The Strangers

Theatrical Release: May 30, 2008
The Strangers
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1
2
3
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sex
language
violence
drugs
nudity
other

Synopsis

The horrifying events that took place in the Hoyt family’s vacation home at 1801 Clark Road on February 11, 2005, are still not entirely known.

Champagne. Rose petals. Candlelight. It was supposed to be a night of celebration for Kristen McKay (Liv Tyler) and James Hoyt (Scott Speedman). But after leaving a friend’s wedding reception and returning to the house, everything had collapsed for the happy couple.

Then came a 4 a.m. knock on the door and a haunting voice.

Is Tamara here?

Writer/director Bryan Bertino explores our most universal fears in The Strangers, a terrifying suspense thriller about a couple whose remote getaway becomes a place of terror when masked strangers invade. The confrontation forces Kristen and James to go far beyond what they thought themselves capable of if they hope to survive.

Dove Review

This film starts off as a bit of a dozer but once it kicks into gear the mystery of who the masked prowlers are, and Liv Tyler’s effective acting, makes for a fairly good mystery. Tyler is quite good as young Kristen McKay, and she acts out cold, naked fear quite convincingly, with true-to-life facial expressions and quiet sobs and tears.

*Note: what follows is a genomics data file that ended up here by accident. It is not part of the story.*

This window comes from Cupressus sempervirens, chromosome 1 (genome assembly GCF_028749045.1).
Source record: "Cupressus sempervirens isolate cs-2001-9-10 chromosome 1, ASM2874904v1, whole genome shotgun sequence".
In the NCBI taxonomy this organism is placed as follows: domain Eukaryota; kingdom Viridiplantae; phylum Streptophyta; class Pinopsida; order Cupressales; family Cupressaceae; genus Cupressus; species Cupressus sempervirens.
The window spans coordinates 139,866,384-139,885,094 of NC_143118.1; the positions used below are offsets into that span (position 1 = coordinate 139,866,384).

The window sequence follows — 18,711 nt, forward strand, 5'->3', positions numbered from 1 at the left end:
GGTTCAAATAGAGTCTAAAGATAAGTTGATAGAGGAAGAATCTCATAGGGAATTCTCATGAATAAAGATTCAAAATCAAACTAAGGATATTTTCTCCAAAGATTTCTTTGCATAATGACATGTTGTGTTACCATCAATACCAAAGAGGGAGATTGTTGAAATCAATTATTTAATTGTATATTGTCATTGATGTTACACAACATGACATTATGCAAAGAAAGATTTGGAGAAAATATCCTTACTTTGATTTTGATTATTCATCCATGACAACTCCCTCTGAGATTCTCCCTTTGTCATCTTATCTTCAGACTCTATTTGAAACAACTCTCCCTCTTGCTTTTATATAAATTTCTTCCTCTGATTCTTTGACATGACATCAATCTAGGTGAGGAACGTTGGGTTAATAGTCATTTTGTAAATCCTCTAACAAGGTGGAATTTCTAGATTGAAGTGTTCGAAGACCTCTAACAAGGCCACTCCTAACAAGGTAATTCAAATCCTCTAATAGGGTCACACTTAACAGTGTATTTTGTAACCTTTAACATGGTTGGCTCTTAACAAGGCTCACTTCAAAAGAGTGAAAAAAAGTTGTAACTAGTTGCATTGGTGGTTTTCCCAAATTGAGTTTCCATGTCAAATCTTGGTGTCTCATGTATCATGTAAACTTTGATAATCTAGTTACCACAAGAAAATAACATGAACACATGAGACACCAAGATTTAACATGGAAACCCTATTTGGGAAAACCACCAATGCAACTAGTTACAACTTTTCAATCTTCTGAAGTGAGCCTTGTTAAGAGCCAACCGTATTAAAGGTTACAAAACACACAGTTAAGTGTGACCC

Unfortunately, the film crosses our level of acceptability as a family-friendly film with strong language, bloody violence, and a sex scene. Therefore, we cannot award our Dove “Family-Approved” Seal to this movie.

Content Description

Sex: Kissing by an unmarried couple; they make out a bit and it is enough so as to warrant a three rating.
Language: JC-1; F-10; B-1; Su*ks-1; S-3; OG-1
Violence: Several scenes of violence including a man being shot in the head; stabbings; blood splattered on wall; blood in water; bloody knife is seen a few times; a car is rammed; words written in blood on glass; a car is set on fire.
Drugs: Smoking; the drinking of champagne.
Nudity: Woman's thigh is seen; woman's naked back is seen; woman takes bath in tub but no graphic scenes.
Other: Frightening images including prowlers in masks.

Info

Company: Rogue Pictures
Director: Bryan Bertino
Producer: Doug Davison
Genre: Horror
Runtime: 90 min.
Industry Rating: R
Reviewer: Edwin L. Carpenter